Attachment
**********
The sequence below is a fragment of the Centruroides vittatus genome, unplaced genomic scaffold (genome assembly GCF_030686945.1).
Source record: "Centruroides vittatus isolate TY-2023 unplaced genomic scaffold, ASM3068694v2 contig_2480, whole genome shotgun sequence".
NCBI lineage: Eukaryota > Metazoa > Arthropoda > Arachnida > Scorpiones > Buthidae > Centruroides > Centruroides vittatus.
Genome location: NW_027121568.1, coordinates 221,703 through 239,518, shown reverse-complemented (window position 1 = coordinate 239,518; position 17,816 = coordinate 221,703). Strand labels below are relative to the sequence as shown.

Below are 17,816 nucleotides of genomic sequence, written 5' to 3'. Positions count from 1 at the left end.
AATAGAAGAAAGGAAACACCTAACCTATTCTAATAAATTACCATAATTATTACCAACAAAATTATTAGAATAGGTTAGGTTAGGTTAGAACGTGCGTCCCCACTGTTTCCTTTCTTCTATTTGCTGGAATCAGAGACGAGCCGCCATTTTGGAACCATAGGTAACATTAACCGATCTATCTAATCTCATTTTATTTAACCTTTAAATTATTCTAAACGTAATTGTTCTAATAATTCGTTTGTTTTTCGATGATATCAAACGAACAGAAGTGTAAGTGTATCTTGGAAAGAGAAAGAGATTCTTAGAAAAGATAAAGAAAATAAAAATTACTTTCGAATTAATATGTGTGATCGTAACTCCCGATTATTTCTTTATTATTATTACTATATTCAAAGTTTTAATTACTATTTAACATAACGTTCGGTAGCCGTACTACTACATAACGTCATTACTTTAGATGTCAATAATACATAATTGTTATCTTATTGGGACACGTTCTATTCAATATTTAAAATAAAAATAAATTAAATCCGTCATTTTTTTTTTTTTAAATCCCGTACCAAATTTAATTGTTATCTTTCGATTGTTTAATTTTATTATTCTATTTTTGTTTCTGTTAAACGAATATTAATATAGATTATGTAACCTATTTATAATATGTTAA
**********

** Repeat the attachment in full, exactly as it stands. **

The sequence below is a fragment of the Centruroides vittatus genome, unplaced genomic scaffold (genome assembly GCF_030686945.1).
Source record: "Centruroides vittatus isolate TY-2023 unplaced genomic scaffold, ASM3068694v2 contig_2480, whole genome shotgun sequence".
NCBI lineage: Eukaryota > Metazoa > Arthropoda > Arachnida > Scorpiones > Buthidae > Centruroides > Centruroides vittatus.
Genome location: NW_027121568.1, coordinates 221,703 through 239,518, shown reverse-complemented (window position 1 = coordinate 239,518; position 17,816 = coordinate 221,703). Strand labels below are relative to the sequence as shown.

Below are 17,816 nucleotides of genomic sequence, written 5' to 3'. Positions count from 1 at the left end.
AATAGAAGAAAGGAAACACCTAACCTATTCTAATAAATTACCATAATTATTACCAACAAAATTATTAGAATAGGTTAGGTTAGGTTAGAACGTGCGTCCCCACTGTTTCCTTTCTTCTATTTGCTGGAATCAGAGACGAGCCGCCATTTTGGAACCATAGGTAACATTAACCGATCTATCTAATCTCATTTTATTTAACCTTTAAATTATTCTAAACGTAATTGTTCTAATAATTCGTTTGTTTTTCGATGATATCAAACGAACAGAAGTGTAAGTGTATCTTGGAAAGAGAAAGAGATTCTTAGAAAAGATAAAGAAAATAAAAATTACTTTCGAATTAATATGTGTGATCGTAACTCCCGATTATTTCTTTATTATTATTACTATATTCAAAGTTTTAATTACTATTTAACATAACGTTCGGTAGCCGTACTACTACATAACGTCATTACTTTAGATGTCAATAATACATAATTGTTATCTTATTGGGACACGTTCTATTCAATATTTAAAATAAAAATAAATTAAATCCGTCATTTTTTTTTTTTTAAATCCCGTACCAAATTTAATTGTTATCTTTCGATTGTTTAATTTTATTATTCTATTTTTGTTTCTGTTAAACGAATATTAATATAGATTATGTAACCTATTTATAATATGTTAA